This cut is notable given that a May 7-10, 2009, poll conducted by Opinion Research Corporation for the Missile Defense Advocacy Alliance revealed that 88 percent of the respondents believe that the federal government should field a system for countering ballistic missiles capable of carrying weapons of mass destruction. Moreover, even with a missile defense budget of $10.92 billion for the current fiscal year, the American people remain significantly vulnerable to ballistic missile attack because missile defense programs have lagged behind advances in policy, funding, and--regrettably--the missile threat.
Rather than structuring the budget and programs to counter this problem, the Obama Administration proposes to cap at 30 the number of fielded interceptors for countering long-range missiles; terminate the Multiple Kill Vehicle (MKV) program for defeating counter-measures in the midcourse stage of flight; terminate the Kinetic Energy Interceptor (KEI) program for intercepting ballistic missiles in the boost-phase stage of flight; defer the purchase of a second Airborne Laser (ABL) aircraft, also designed to intercept ballistic missiles in the boost-phase stage; increase funding for the Terminal High Altitude Area Defense (THAAD) interceptor, including for procurement; and increase funding for sea-based ballistic missile defense, including for conversion of additional ships to give them missile defense capabilities and procurement of Standard Missile-3 (SM-3) interceptors.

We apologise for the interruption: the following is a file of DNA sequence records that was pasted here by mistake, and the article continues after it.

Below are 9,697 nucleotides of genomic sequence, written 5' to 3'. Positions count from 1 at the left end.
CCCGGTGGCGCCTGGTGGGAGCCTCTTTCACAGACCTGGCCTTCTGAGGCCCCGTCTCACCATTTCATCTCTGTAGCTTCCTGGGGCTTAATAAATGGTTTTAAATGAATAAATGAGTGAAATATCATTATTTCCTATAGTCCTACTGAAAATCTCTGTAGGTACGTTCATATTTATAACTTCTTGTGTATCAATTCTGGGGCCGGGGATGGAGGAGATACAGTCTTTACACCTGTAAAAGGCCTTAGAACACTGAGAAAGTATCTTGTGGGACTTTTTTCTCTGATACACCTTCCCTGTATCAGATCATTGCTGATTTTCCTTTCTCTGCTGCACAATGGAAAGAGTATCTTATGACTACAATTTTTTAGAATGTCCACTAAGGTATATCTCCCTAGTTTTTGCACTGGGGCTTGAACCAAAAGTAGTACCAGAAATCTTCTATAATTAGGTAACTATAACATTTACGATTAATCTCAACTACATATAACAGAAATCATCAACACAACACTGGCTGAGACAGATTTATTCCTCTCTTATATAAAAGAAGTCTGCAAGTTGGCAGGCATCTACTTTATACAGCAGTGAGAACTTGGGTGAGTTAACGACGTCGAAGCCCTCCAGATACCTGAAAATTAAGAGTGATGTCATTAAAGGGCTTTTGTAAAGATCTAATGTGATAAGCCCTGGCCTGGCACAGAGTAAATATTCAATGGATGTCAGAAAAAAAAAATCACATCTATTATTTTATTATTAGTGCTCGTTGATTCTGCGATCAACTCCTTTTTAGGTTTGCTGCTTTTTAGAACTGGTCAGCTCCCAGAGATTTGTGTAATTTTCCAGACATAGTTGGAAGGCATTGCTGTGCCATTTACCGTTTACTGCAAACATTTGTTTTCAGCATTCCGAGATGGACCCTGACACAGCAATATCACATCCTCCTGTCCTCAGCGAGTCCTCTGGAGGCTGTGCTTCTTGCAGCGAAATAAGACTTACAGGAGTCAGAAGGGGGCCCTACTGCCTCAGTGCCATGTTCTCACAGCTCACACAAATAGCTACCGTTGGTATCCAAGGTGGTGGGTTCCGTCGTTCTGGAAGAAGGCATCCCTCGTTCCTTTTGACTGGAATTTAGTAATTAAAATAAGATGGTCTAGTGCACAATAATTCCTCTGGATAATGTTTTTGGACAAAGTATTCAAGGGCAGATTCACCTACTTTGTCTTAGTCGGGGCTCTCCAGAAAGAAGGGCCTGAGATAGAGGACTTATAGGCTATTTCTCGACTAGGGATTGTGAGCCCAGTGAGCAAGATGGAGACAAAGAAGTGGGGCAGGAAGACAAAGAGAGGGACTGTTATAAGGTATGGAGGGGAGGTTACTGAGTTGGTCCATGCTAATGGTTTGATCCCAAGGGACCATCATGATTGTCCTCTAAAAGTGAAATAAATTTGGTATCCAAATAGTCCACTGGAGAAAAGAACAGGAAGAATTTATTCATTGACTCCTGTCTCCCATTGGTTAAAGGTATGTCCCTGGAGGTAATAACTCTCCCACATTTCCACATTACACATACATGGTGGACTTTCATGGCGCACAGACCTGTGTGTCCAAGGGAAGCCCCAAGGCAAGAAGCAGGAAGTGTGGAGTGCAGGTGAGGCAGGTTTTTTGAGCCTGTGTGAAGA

In response to these proposals, supporters of a robust missile defense need to take seven specific steps.